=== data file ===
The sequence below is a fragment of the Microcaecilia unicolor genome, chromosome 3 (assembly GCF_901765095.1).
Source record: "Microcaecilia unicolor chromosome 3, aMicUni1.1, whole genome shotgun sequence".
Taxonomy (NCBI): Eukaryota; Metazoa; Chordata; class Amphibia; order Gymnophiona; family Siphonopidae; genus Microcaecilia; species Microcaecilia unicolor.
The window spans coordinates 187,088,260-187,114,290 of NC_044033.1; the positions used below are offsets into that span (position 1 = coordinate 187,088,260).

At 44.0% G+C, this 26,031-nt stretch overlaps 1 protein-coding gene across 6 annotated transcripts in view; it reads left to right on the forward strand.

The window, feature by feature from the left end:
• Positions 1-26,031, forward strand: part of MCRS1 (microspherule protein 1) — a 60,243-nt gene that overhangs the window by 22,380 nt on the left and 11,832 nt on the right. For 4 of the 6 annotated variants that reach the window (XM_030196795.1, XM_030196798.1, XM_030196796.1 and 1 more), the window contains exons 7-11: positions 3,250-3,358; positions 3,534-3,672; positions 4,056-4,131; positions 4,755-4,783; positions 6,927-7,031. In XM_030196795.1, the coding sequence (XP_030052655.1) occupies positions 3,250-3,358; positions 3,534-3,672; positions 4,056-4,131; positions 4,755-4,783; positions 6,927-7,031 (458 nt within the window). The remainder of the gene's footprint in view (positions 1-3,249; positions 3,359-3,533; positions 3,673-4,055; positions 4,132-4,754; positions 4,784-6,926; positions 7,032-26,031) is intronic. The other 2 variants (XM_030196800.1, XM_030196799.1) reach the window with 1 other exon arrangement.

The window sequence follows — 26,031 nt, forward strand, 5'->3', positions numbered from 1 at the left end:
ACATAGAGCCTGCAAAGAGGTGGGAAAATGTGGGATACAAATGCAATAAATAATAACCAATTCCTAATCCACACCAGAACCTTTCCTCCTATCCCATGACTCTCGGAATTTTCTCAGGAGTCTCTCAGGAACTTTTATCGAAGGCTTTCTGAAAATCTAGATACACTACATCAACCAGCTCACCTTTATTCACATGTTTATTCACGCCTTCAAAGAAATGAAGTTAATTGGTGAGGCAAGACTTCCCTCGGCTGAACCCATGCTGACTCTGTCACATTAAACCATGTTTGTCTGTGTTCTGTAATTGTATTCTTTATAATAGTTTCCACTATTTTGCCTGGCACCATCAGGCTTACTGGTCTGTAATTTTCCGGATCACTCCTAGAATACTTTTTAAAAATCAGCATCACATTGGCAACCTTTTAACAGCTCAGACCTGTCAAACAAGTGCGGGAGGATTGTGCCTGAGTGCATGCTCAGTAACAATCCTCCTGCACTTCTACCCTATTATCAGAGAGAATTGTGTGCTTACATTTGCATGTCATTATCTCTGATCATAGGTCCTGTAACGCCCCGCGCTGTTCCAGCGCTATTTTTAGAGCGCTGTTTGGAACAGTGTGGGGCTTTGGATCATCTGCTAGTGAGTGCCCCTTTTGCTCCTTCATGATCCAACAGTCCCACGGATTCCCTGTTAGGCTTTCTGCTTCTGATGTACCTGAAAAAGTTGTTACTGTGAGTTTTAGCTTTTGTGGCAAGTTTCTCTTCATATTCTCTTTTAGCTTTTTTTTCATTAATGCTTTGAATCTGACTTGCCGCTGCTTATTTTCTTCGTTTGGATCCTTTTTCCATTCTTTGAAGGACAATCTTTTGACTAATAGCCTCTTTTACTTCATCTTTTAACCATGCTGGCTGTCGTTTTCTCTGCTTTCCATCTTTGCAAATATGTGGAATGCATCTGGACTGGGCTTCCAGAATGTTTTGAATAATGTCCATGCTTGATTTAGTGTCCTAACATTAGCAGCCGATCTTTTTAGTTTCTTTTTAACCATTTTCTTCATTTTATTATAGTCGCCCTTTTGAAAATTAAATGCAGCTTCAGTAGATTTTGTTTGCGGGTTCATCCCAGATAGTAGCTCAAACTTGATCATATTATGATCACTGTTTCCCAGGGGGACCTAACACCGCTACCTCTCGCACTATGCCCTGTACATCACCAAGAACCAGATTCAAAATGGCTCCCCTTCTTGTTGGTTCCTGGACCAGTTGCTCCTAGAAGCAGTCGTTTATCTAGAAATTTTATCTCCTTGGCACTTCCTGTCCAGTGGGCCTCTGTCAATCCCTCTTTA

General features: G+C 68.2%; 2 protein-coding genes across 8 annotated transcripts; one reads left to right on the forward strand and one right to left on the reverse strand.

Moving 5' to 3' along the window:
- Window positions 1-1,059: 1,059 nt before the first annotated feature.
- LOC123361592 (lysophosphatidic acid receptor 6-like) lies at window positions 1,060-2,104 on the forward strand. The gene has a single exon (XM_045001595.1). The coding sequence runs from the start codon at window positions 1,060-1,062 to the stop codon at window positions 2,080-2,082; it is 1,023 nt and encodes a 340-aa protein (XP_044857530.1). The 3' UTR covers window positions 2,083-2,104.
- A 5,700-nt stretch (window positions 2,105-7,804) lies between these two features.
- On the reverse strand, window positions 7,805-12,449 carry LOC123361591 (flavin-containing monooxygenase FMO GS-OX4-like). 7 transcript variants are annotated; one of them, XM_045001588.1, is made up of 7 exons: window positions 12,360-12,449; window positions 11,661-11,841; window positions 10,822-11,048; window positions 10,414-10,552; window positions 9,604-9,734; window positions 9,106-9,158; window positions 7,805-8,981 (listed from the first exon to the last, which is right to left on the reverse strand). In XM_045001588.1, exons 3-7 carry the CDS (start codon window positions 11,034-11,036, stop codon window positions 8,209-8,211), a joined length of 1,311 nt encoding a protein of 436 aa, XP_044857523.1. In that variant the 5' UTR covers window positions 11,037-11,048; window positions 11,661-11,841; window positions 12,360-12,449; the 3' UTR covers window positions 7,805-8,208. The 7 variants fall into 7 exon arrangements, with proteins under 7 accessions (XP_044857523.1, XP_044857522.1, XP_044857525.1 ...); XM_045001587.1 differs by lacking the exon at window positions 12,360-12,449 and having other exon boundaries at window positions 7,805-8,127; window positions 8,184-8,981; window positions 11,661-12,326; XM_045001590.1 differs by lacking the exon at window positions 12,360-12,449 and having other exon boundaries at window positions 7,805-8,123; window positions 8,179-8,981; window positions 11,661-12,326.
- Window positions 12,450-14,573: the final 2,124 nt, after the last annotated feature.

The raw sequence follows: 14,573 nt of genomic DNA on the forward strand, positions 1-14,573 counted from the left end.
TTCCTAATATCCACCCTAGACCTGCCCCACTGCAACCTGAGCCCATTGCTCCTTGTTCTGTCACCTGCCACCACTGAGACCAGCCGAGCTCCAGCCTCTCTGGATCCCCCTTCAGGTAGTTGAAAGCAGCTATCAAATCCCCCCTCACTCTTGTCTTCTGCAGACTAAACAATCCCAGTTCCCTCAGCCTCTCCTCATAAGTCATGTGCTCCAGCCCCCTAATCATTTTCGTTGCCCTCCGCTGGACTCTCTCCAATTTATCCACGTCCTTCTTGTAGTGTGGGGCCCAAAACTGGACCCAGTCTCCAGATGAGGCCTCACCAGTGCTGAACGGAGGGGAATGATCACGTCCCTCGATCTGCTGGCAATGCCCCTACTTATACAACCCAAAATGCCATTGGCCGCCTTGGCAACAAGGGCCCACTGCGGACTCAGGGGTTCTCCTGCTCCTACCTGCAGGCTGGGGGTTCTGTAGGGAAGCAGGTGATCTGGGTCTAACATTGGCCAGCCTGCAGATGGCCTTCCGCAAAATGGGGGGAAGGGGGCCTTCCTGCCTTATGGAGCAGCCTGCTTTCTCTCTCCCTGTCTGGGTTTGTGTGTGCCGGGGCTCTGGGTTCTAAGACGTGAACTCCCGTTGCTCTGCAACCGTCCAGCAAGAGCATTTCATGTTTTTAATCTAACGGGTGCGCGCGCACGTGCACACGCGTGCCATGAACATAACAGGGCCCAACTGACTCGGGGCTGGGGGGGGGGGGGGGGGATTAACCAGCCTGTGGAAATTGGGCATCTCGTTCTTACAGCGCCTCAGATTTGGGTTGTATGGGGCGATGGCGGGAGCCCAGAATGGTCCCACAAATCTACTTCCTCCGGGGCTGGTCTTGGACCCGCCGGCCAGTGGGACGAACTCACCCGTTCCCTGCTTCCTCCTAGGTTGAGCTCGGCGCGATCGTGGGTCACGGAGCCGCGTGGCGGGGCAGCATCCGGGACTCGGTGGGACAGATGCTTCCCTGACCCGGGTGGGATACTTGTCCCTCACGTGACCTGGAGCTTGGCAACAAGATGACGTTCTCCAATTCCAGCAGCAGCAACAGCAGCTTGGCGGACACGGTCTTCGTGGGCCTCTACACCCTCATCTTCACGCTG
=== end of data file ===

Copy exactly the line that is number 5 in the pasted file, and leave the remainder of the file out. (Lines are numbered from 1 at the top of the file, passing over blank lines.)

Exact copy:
At 44.0% G+C, this 26,031-nt stretch overlaps 1 protein-coding gene across 6 annotated transcripts in view; it reads left to right on the forward strand.